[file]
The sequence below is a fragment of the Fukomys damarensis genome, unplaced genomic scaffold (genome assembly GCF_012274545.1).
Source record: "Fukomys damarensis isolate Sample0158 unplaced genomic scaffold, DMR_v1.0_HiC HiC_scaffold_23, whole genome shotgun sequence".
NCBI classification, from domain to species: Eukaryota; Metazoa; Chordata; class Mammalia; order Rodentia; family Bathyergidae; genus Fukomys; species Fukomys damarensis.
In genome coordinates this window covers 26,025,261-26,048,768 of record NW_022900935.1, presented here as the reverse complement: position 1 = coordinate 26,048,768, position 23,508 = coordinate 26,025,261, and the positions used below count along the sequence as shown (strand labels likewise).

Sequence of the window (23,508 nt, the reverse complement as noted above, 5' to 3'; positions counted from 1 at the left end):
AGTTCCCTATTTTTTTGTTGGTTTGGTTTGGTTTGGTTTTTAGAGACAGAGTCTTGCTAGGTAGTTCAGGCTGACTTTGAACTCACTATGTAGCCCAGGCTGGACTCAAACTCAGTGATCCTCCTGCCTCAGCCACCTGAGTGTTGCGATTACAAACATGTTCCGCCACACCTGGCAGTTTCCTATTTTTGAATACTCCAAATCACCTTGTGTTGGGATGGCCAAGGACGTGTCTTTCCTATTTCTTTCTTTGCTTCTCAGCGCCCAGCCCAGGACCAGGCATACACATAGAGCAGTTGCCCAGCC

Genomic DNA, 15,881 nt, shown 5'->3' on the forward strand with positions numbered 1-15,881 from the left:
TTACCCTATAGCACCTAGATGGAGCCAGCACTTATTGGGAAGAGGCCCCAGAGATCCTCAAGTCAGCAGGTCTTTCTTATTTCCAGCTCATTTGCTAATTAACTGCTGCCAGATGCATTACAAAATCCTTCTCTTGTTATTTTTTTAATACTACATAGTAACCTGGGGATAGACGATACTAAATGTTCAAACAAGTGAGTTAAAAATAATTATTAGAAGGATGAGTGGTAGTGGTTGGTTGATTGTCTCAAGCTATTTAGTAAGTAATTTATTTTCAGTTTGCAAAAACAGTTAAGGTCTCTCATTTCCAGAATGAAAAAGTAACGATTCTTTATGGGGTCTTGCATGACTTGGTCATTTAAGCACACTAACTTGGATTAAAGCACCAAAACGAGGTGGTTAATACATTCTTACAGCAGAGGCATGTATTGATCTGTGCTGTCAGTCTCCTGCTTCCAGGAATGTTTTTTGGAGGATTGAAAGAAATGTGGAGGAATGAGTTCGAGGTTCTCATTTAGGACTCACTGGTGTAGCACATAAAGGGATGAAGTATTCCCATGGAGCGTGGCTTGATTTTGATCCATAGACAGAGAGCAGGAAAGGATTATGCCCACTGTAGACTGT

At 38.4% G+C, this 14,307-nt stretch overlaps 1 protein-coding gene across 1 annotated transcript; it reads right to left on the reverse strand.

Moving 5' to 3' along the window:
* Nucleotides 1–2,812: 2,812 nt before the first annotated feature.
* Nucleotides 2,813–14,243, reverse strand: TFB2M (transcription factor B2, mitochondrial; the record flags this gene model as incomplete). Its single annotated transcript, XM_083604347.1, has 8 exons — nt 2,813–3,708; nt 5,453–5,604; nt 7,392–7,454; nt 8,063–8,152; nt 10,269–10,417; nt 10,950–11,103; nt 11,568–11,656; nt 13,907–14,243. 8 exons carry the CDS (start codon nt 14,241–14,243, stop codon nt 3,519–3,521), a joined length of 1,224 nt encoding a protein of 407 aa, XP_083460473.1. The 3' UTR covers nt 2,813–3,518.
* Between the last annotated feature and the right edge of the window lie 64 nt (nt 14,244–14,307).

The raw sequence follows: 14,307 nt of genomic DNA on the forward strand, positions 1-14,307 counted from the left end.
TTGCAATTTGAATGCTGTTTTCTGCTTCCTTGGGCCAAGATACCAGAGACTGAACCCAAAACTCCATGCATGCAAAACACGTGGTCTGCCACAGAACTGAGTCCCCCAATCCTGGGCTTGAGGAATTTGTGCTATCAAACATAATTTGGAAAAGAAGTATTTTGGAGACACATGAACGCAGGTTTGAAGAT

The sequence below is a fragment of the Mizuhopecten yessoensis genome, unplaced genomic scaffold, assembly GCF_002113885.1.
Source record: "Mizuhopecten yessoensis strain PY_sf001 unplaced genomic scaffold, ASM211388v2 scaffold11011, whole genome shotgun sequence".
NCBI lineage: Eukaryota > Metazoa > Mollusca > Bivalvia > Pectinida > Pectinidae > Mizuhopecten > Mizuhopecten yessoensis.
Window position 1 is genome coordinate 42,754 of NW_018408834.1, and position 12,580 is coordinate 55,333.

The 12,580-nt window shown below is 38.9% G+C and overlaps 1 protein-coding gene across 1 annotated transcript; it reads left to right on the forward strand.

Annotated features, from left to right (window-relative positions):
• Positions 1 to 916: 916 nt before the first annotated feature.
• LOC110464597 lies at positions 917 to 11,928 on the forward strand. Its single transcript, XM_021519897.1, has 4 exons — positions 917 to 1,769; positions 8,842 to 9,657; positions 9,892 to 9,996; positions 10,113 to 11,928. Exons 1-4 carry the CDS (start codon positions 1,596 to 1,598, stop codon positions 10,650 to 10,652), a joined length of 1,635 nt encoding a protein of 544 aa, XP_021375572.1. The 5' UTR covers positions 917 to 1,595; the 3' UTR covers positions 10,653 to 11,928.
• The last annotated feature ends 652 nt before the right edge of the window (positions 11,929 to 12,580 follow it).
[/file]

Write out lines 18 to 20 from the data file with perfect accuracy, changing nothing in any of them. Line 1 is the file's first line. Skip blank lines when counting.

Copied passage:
NCBI lineage: Eukaryota > Metazoa > Mollusca > Bivalvia > Pectinida > Pectinidae > Mizuhopecten > Mizuhopecten yessoensis.
Window position 1 is genome coordinate 42,754 of NW_018408834.1, and position 12,580 is coordinate 55,333.

The 12,580-nt window shown below is 38.9% G+C and overlaps 1 protein-coding gene across 1 annotated transcript; it reads left to right on the forward strand.